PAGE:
Are we raising our kids to be anxious? There’s a question for our times.
I remember when our family balanced multiple sports and boys’ choir, plus schoolwork, church, and social activities. It was a busy lifestyle as our three sons grew into tweens and then teenagers with the accompanying peer pressures to boot.
We experienced 90s-style stresses. Along with daily homework, we faced the occasional craziness of a bigger school project. And every now and then, our boys would make comparisons such as “I’m not as smart as so-and-so.” But for the most part they enjoyed a moderate level of demands that nurtured character growth, mental and physical strength, and faith. And they still had plenty of down time at home.
I have fond memories of how our activities and our schedule actually promoted personal and family identity and self-esteem. Even the extra busyness of traveling sports teams provided opportunities to do life with other families and allowed our boys to see that Dad and Mom were interested in them and were pretty normal and maybe not so different from their friends’ parents.
And when I grew up in the Dark Ages, life was pretty simple. Sure, we had the Cuban Missile Crisis when we practiced school drills and hid beneath our desks. And the day when President Kennedy was assassinated jolted our sense of calm; that was the first time I saw my father cry. So yes, I recall feeling anxiety on occasion.
But today I hear stories that make me weary. Several phrases come to mind: abundant opportunities, instant everything, overwhelming schedules, countless distractions, lots of stress. Has that much changed to create the drain many families battle? And how are today’s kids really doing?
I wonder where the margin is when the school day is an hour longer than in generations past; when P.E., music, and art are removed from the curriculum to promote increasingly demanding academics; when the youth who can play on middle-school and high-school sports teams have been doing elite training—meaning travel teams most weekends and all the dollars to go along with that—since early elementary days.
Sometimes it appears that the lives of today’s youth are measured by performance and jam-packed scheduling. It seems that activities and commitments that should be fun actually become a source of anxiety. I wonder if we’re heading down a path the next generations may regret.
If we don’t guard time for our kids to simply be people, as well as to bond as a family, how can we send any other message to them than one that claims their self-worth is determined by their productivity and accomplishments?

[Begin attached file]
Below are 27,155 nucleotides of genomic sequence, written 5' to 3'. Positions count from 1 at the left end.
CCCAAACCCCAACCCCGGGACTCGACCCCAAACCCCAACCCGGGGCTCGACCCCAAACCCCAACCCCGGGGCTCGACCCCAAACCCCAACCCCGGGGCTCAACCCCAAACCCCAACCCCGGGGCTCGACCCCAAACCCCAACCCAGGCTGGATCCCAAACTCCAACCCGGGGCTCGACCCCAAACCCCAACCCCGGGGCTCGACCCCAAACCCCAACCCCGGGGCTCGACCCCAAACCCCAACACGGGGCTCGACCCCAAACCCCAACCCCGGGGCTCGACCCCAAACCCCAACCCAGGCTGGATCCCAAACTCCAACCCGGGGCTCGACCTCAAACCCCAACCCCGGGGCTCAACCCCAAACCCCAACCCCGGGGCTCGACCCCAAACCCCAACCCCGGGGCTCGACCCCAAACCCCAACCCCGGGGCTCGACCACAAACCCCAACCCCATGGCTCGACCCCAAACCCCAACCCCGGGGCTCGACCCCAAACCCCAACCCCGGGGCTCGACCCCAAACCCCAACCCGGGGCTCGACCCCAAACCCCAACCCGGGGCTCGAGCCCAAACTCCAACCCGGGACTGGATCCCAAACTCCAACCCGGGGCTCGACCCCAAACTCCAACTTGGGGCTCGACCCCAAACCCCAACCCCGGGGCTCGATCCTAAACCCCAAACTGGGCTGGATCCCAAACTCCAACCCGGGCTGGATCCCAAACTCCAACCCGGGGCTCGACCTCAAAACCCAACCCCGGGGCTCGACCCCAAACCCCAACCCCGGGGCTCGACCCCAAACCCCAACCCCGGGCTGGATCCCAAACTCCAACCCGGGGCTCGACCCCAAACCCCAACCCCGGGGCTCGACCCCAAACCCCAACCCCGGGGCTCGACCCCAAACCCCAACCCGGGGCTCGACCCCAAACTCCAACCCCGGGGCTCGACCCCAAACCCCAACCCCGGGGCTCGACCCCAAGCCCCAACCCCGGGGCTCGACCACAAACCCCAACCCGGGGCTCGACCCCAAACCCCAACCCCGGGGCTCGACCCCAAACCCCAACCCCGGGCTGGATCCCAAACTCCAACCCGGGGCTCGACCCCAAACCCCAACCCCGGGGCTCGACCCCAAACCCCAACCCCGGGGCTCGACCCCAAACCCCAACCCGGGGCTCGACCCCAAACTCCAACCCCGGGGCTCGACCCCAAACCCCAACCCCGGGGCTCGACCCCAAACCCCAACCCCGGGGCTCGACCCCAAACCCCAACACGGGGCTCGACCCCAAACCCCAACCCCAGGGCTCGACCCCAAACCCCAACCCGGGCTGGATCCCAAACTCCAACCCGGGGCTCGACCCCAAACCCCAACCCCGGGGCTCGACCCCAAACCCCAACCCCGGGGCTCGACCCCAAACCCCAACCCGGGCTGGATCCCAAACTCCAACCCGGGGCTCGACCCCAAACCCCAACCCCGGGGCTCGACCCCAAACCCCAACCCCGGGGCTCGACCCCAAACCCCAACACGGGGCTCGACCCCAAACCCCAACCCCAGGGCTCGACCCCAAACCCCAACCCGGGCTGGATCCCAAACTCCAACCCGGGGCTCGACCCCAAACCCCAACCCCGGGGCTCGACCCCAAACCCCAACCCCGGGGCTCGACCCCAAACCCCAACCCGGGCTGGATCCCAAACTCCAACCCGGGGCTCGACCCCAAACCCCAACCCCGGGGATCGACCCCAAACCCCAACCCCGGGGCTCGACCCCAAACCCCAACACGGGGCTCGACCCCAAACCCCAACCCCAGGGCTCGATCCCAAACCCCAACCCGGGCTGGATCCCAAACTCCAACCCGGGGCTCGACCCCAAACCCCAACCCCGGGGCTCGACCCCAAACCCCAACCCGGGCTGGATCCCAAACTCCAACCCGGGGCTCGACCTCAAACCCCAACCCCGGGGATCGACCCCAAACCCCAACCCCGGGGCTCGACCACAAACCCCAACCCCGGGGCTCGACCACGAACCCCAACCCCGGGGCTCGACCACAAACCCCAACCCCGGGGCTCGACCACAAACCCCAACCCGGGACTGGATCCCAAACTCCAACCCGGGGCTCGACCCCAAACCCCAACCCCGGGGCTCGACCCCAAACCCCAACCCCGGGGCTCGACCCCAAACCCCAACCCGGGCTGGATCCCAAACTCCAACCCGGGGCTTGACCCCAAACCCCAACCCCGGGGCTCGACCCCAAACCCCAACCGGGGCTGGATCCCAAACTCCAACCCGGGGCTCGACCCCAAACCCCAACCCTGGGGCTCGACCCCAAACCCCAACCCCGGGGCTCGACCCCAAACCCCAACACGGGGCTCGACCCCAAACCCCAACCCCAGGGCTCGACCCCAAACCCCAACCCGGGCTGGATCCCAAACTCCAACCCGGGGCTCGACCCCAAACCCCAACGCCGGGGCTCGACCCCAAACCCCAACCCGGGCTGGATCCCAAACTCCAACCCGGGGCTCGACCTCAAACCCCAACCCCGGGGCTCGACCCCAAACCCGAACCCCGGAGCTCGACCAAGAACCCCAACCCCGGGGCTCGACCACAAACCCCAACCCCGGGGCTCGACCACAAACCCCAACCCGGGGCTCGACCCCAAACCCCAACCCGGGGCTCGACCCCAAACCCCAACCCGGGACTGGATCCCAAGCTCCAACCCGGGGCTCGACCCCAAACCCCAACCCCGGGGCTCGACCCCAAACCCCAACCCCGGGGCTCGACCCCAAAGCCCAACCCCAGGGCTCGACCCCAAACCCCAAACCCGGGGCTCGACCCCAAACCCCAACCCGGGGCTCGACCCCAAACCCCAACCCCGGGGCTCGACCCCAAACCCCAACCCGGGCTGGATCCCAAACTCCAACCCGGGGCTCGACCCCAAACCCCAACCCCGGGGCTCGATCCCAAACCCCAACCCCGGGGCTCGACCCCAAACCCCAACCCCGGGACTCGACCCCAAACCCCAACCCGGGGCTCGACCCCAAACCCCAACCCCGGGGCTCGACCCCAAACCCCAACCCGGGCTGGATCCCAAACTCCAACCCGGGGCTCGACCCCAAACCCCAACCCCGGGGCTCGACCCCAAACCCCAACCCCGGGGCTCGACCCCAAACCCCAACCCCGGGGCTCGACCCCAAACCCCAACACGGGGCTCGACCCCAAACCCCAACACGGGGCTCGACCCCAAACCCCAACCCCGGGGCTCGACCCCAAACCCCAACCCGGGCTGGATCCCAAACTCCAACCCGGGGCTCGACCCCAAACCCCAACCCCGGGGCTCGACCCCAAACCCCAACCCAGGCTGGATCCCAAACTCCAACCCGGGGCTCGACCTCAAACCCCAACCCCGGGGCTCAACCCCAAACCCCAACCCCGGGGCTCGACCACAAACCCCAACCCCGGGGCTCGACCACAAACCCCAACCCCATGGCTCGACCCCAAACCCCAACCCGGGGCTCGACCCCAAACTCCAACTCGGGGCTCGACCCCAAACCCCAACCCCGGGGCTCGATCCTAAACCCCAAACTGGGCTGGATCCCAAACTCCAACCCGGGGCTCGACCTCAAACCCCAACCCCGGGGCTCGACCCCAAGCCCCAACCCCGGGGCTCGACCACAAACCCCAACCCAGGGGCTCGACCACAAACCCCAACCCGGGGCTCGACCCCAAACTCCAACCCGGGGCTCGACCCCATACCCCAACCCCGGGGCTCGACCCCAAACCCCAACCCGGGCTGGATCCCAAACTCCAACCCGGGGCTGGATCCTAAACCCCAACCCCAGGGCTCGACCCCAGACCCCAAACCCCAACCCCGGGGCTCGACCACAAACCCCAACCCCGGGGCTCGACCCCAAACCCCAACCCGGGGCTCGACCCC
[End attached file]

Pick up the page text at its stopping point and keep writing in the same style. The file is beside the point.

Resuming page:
And then there’s modern technology, spearheaded by the all-consuming Internet. Granted, it offers much—through it we can connect with the world, and quickly. But I’m not sure quickly always equates with better.
We read more and more stories that raise concerns about the time our young people spend with electronic devices. What might those conveniences be costing their overall well-being, their ability to fully engage in person with another human being? Do they even know how to wait, to be calm, to thrive without entertainment?
A youth worker told a story recently about the response of a few teens when she asked how often they get together with most of their Facebook friends. Their faces showed near horror. “Oh, that would be weird. I wouldn’t know what to talk about.”
A recent article on www.sohm.org titled “5 Reasons Your Kid Should Not Have a Cell Phone” cited a study published in the journal Computers in Human Behavior, which found that sixth-graders who went five days without exposure to technology were significantly better at reading human emotions than kids who had regular access to phones, televisions, and computers. The article claimed that, in addition to privacy concerns, cyber-bullying, and inhibited true social interaction, too much cell phone and social media time has been linked to poor academic performance and more anxiety.
I’ve got to wonder whether allowing the extras to become the essentials is messing with our kids. The most important things in life are not basketball or baseball or mastering the violin. The true measures of worth don’t hang on acing standardized tests, surpassing the next kid, or having the latest techy luxury to replace face-to-face people time. The real must-haves are a close connection with Jesus as Savior and meaningful relationships (Matthew 22:37-39).
How can we make sure our kid’s relationships are deep and meaningful? How can we ensure that those relationships make a difference in their lives, especially when triggers for anxiety abound?
First off, we can draw them to Jesus, the source of true freedom from anxiety. Adding family Bible and prayer times to the weekly schedule prioritize faith and ensure positive time together. Through our example, young people can learn there’s joy to be found in connection with him. A connection that offers freedom from the pressures and anxiety they may be facing. Once-a-month dates with your kids can also create an atmosphere of communication, offering them a time when they can expect to be heard and to receive encouragement knowing we’re in this with them.
Finally, we need to stay in their space more than they might welcome. Set and enforce boundaries that give them real freedom even if they complain of restrictions, because real freedom is found in the security of love. We ought to be their best earthly model of God’s love for them. When they learn to understand his love through us, they’re armed with the greatest defense against any anxiety.
Alan M. Hallene Jr. and Erin Keeley Marshall are the authors of Hope of Heaven: God’s Eight Messages of Assurance to a Grieving Father. For more information, visit www.HopeofHeavenBook.com.
Publication: May 1, 2015